India’s ‘Smart Cities’ Mission Not For Women
In an article dated 26th July 2018, The Financial Express reported that the Minister of State (Delhi) for Urban Development, Mr. Hardeep Singh Puri introduced 10 new cities into the fold of ‘Smart Cities’ Mission led by Narendra Modi’s Bhartiya Janata Party. Mr. Puri is confident that the 10 new cities will be ‘Smart’ in the next five years because these cities do not have existing vast urban structures. Unlike the Indian metros, the development in these cities will not be done in retrospect. This will speed up the infrastructural development. The Financial Express article reported that the selection of these cities was undertaken by a democratic voting mechanism in which 2.5 million citizens casted their vote on which city should be chosen for development.
The article reported that a budget of Rs.500 crore will be spent on each of the 100 cities for the ‘Smart Cities’ Mission. The fund for the ‘Smart Cities’ Mission is being raised through the state governments (in which the cities are located), urban local municipality bodies, corporate investment (public-private partnership) and loans from other sources.
Quick Fact #1 – As per the Union Budget Plan (2018-2019), Ministry of Defense is allotted 16.6 percent of the Central Government’s share of budget and 2 percent of India’s Gross Domestic Product.
As per the website ‘smartcities.gov.in’, ‘Smart Cities’ is defined by enhanced infrastructure and services that every citizen aspires to have in their respective geographical location. The definition also factors in better standards of living, economic opportunities, health, education, better ecological balance to counter climate change, safety and security of citizens, especially women. However, these sound like tokenism to a civil society organization and a government tactic to be diplomatic when it comes to aggressive protection and upholding human rights.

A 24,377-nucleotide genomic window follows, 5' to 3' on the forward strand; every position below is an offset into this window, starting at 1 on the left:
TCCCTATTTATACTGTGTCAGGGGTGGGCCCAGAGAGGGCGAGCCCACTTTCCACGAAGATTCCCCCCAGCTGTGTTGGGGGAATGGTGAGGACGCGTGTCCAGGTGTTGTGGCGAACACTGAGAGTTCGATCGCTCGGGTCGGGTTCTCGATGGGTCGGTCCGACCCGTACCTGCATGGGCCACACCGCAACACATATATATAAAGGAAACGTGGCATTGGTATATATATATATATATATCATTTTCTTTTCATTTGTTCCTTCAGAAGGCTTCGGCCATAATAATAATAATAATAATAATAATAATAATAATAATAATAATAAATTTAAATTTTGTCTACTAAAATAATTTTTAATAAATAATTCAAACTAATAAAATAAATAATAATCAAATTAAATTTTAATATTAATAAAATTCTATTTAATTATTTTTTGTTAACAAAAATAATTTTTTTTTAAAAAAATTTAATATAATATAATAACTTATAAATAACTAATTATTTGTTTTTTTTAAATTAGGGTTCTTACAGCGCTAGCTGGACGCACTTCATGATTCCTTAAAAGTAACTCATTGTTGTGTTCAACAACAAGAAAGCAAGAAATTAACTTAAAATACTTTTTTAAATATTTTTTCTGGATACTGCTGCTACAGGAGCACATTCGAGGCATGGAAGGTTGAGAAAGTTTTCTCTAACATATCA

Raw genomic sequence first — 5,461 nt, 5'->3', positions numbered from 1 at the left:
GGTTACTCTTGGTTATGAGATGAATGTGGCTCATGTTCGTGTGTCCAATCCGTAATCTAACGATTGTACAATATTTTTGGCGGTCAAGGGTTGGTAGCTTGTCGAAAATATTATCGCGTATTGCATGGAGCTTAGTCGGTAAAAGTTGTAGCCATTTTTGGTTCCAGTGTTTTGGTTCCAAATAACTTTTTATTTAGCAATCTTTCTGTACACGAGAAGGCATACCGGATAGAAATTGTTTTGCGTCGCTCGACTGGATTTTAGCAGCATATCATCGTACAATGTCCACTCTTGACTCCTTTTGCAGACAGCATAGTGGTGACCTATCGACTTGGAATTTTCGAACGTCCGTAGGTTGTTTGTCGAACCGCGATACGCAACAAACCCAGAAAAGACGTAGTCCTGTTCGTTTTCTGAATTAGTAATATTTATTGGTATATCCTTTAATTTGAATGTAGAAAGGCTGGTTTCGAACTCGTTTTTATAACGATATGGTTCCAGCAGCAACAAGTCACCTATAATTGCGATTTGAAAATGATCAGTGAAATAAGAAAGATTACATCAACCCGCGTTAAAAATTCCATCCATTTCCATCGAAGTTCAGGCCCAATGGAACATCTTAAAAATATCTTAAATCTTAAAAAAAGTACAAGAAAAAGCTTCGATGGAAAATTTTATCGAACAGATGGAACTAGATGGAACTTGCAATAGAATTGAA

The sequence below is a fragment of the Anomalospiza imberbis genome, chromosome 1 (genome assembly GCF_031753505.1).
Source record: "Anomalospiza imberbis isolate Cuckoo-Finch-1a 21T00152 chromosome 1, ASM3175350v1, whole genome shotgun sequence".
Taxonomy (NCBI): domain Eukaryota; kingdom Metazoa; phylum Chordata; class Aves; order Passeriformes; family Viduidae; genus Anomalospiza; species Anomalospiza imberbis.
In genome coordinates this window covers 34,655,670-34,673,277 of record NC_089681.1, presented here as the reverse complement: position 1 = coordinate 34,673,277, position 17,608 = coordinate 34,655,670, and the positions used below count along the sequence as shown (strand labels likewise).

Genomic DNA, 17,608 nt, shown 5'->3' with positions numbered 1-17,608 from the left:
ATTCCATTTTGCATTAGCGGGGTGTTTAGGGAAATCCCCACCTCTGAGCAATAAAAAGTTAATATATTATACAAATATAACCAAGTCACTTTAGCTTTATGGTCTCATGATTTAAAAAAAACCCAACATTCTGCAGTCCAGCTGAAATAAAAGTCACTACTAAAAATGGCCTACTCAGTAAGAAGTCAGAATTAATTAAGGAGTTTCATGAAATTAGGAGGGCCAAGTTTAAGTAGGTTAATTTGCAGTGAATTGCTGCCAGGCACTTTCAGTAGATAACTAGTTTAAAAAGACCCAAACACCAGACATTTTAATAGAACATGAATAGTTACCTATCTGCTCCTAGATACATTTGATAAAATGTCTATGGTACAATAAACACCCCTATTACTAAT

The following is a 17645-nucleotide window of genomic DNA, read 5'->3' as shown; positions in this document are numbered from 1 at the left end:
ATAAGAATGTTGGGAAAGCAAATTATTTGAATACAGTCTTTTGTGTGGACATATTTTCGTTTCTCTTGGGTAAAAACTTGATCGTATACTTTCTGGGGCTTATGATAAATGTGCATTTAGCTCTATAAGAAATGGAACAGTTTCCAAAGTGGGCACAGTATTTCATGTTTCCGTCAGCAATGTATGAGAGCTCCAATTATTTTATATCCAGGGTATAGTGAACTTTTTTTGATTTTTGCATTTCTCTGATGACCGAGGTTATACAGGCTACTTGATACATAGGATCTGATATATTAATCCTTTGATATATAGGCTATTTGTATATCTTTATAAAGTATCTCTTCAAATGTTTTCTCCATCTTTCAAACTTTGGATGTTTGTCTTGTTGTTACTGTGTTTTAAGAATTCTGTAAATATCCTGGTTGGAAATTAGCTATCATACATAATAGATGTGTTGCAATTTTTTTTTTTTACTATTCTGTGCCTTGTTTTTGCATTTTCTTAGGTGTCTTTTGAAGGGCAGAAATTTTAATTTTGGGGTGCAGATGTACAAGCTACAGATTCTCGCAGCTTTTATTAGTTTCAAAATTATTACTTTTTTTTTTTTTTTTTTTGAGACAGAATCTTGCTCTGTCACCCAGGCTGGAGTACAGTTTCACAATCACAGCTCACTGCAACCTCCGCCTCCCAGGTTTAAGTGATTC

Quick Fact #2 – The ‘Smart Cities’ Mission has 21 parameters against which it will be considered as having been successful in attaining the objective. None of the 21 parameters have to do with human rights protection and social well-being of the citizens, especially the vulnerable section of the society. The 21 parameters are categorized under ‘E-Governance and Citizen Service’, ‘Waste Management’, ‘Water Management’, ‘Energy Management’, ‘Urban Mobility’ and ‘Others’.
The Centre for Social Research (CSR) has been advocating ‘Safe City is a Smart City’ through gender sensitization training of the police officials. The objective of the aforementioned initiative is to bring together law enforcement agencies and those local community stakeholders who influence gender and human rights’ implementation. Not only the initiative sensitizes police officials but also creates a community awareness of networking with implementers of law.
Quick Fact #3 – ‘Nirbhaya’ fund was announced by the Government in the year 2013 and Rs.100 crore was assigned for enhancing safety mechanisms for women in India. In the year 2014, another Rs.1000 crore was assigned. Since the year 2016, Rs.550 crore is assigned every year for women. The funds are neither utilized well nor are they used to the optimum. Centre for Social Research has raised this issue in many articles about mismanagement of funds.
Dr. Ranjana Kumari, Director of Centre for Social Research was a panelist at the recent 4th Smart Cities India Expo, hosted in New Delhi by the Ministry of Housing and Urban Affairs, in association with other ministries of the Government of India. As a panelist Dr. Kumari spoke on enhancing humanity in a city in order for it to be called a Smart City, “The need for humane city as a pre-requisite to safe and smart city is felt owing to the high numbers of crimes against women in the country. In the year 2016, the National Crime Records reported in 88008 instances of kidnapping and abduction, 38947 instances of rape and 5729 instances of attempt to Commit Rape. It is important to note that the NCRB is a reservoir of recorded crimes. Many crimes in India are under-reported and unreported.”
“The day a woman can walk freely on the roads at night, that day we can say that India has achieved independence” – Mahatma Gandhi